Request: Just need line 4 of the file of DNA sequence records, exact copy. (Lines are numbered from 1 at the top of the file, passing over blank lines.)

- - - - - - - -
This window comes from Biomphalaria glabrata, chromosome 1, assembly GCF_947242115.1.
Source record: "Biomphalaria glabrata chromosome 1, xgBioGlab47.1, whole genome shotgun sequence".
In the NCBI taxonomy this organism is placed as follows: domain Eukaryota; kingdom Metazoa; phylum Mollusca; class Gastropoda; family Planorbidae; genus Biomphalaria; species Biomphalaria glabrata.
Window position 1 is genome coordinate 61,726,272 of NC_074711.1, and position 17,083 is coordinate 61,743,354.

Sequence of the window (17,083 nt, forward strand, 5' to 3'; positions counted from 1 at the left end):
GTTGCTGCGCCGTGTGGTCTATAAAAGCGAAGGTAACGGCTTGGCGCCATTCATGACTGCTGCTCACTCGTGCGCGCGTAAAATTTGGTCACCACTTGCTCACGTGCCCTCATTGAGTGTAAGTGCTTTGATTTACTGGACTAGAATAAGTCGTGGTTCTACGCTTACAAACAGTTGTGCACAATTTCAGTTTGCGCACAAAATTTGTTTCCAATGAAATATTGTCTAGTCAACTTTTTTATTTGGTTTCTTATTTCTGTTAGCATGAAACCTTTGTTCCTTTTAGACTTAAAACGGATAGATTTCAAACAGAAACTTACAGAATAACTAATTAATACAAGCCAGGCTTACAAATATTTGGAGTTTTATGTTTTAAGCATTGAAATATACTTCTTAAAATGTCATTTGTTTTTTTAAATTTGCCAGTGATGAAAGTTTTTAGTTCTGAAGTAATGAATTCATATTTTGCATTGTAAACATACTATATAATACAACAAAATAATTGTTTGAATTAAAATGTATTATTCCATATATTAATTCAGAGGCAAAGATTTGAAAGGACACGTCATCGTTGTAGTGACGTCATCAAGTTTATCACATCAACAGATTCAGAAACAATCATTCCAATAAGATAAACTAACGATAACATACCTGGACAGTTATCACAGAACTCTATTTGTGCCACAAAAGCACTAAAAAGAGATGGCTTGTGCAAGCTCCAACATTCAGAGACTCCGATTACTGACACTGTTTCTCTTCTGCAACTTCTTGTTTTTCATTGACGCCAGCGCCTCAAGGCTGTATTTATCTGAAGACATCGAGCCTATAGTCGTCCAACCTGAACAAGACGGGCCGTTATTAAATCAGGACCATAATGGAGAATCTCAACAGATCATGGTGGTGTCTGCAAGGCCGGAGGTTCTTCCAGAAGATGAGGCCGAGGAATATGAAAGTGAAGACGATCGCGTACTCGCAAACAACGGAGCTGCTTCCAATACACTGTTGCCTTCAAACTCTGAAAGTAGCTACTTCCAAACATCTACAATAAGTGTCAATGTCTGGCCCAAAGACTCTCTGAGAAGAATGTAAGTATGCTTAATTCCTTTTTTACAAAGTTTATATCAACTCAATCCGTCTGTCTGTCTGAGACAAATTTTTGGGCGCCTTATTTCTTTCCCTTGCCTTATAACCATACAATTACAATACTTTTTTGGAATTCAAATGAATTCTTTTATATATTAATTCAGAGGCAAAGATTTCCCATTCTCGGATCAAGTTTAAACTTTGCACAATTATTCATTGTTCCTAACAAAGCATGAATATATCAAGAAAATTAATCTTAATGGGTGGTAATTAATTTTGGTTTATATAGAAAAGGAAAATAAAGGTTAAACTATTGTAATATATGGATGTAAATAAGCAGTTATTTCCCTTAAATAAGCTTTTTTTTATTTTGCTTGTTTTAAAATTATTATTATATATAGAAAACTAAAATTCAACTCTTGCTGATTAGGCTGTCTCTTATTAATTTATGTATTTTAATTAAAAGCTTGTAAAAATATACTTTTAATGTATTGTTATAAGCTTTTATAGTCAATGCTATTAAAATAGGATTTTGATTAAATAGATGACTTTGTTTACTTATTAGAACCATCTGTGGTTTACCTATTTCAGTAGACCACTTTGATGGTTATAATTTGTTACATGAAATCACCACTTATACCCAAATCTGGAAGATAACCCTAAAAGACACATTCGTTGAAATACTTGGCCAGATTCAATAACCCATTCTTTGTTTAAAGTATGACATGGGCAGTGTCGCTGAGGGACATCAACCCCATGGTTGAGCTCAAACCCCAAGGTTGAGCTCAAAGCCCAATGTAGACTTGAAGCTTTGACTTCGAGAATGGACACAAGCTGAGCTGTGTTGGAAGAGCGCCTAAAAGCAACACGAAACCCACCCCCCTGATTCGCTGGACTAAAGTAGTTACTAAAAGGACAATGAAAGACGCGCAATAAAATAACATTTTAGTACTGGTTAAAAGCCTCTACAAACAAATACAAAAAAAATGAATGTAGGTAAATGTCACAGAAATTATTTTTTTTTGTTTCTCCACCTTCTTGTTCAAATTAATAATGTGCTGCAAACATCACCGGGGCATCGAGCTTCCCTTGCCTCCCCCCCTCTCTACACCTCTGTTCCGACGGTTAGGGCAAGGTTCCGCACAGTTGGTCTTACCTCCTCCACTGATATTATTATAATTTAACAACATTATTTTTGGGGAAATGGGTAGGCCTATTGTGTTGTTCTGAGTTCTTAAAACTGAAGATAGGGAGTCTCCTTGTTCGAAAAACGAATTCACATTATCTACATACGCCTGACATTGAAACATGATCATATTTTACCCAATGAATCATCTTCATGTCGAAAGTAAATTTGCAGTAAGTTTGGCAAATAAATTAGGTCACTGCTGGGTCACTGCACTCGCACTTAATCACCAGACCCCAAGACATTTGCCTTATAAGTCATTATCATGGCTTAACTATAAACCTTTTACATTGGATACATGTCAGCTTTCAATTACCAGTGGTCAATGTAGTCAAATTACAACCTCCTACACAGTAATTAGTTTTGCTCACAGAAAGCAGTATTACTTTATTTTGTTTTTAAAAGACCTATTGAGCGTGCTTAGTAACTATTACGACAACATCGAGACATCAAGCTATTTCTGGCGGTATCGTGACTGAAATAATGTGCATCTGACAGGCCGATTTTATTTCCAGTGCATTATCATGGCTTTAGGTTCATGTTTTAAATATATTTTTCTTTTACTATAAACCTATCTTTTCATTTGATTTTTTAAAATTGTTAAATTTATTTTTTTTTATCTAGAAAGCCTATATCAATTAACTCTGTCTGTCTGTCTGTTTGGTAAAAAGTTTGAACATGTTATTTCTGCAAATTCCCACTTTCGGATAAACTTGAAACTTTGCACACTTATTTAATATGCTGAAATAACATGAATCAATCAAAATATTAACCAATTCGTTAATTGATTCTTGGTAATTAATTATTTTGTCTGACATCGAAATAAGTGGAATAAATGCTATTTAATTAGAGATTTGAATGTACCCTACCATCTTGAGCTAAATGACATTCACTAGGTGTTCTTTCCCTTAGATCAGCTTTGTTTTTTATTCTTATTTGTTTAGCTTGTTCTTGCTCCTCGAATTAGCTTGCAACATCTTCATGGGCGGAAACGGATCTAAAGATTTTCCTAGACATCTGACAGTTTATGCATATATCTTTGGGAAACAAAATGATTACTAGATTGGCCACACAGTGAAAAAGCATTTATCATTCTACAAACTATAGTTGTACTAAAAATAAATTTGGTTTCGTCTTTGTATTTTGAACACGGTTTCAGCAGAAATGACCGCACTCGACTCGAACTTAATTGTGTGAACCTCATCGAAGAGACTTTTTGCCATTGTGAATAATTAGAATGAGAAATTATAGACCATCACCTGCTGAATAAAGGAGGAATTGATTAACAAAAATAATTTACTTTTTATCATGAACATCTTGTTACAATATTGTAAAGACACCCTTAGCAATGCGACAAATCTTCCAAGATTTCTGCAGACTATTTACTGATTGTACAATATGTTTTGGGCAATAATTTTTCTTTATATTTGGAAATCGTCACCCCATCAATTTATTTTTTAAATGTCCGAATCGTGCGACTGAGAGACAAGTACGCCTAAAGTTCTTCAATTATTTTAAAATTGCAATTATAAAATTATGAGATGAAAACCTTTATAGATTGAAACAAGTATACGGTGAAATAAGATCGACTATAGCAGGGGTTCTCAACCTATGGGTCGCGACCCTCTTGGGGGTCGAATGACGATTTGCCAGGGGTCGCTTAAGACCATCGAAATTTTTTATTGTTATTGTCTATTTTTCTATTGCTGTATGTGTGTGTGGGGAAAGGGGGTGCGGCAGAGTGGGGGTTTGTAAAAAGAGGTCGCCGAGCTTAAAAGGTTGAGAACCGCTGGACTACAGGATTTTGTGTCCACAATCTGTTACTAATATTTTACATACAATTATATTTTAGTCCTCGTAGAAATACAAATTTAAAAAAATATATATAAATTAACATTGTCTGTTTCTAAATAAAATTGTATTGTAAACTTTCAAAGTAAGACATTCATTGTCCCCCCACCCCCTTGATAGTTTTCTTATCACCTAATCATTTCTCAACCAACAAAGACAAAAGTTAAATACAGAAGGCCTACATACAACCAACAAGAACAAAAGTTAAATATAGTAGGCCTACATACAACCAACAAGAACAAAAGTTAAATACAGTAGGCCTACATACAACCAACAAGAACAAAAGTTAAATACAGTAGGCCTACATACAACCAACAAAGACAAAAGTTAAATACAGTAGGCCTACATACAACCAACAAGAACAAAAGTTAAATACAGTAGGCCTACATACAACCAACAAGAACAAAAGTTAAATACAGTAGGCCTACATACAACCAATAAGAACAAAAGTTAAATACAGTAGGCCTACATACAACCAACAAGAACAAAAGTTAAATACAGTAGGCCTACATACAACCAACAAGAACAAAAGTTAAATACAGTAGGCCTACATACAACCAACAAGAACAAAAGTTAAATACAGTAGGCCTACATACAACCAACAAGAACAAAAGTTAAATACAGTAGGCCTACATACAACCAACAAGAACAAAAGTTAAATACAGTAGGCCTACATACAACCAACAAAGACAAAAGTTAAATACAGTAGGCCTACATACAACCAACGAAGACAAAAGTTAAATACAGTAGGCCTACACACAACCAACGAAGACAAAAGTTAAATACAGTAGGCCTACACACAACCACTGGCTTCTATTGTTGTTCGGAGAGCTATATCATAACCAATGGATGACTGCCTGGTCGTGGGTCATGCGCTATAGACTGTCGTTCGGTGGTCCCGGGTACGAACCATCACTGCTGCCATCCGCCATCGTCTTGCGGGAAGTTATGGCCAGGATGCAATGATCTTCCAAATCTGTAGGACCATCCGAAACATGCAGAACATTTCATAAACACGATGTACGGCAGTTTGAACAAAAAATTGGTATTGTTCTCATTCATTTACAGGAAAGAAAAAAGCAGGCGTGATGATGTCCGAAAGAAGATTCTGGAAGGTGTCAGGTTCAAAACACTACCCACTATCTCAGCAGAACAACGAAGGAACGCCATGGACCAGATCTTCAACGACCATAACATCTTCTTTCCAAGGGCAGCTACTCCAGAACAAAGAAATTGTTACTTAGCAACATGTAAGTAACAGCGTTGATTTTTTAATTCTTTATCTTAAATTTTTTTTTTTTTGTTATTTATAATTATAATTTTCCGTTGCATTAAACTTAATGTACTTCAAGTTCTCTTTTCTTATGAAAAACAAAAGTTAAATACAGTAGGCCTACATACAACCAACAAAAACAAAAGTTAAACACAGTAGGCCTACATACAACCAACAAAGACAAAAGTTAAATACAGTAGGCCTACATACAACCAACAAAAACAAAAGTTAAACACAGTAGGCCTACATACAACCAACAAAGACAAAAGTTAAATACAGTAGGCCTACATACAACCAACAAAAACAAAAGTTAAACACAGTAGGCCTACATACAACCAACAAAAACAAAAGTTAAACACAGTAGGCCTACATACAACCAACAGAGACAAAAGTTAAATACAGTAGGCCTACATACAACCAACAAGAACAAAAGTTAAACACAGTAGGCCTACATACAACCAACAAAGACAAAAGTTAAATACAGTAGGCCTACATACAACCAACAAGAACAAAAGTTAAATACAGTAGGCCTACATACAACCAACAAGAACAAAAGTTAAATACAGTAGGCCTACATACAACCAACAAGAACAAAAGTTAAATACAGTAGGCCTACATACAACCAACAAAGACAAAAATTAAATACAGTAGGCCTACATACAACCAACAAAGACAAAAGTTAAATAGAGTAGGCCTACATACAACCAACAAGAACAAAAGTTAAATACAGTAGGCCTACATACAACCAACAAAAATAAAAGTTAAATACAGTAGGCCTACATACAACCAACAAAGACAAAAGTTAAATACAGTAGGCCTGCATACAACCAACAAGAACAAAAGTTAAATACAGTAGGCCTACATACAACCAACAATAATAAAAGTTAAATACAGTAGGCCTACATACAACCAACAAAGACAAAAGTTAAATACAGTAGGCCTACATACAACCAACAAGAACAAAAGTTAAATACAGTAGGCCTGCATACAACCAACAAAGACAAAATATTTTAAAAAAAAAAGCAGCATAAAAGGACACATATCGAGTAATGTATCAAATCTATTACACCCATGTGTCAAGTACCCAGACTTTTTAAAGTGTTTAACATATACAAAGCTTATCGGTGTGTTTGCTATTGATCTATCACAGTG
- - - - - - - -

Window position 1 is genome coordinate 61,726,272 of NC_074711.1, and position 17,083 is coordinate 61,743,354.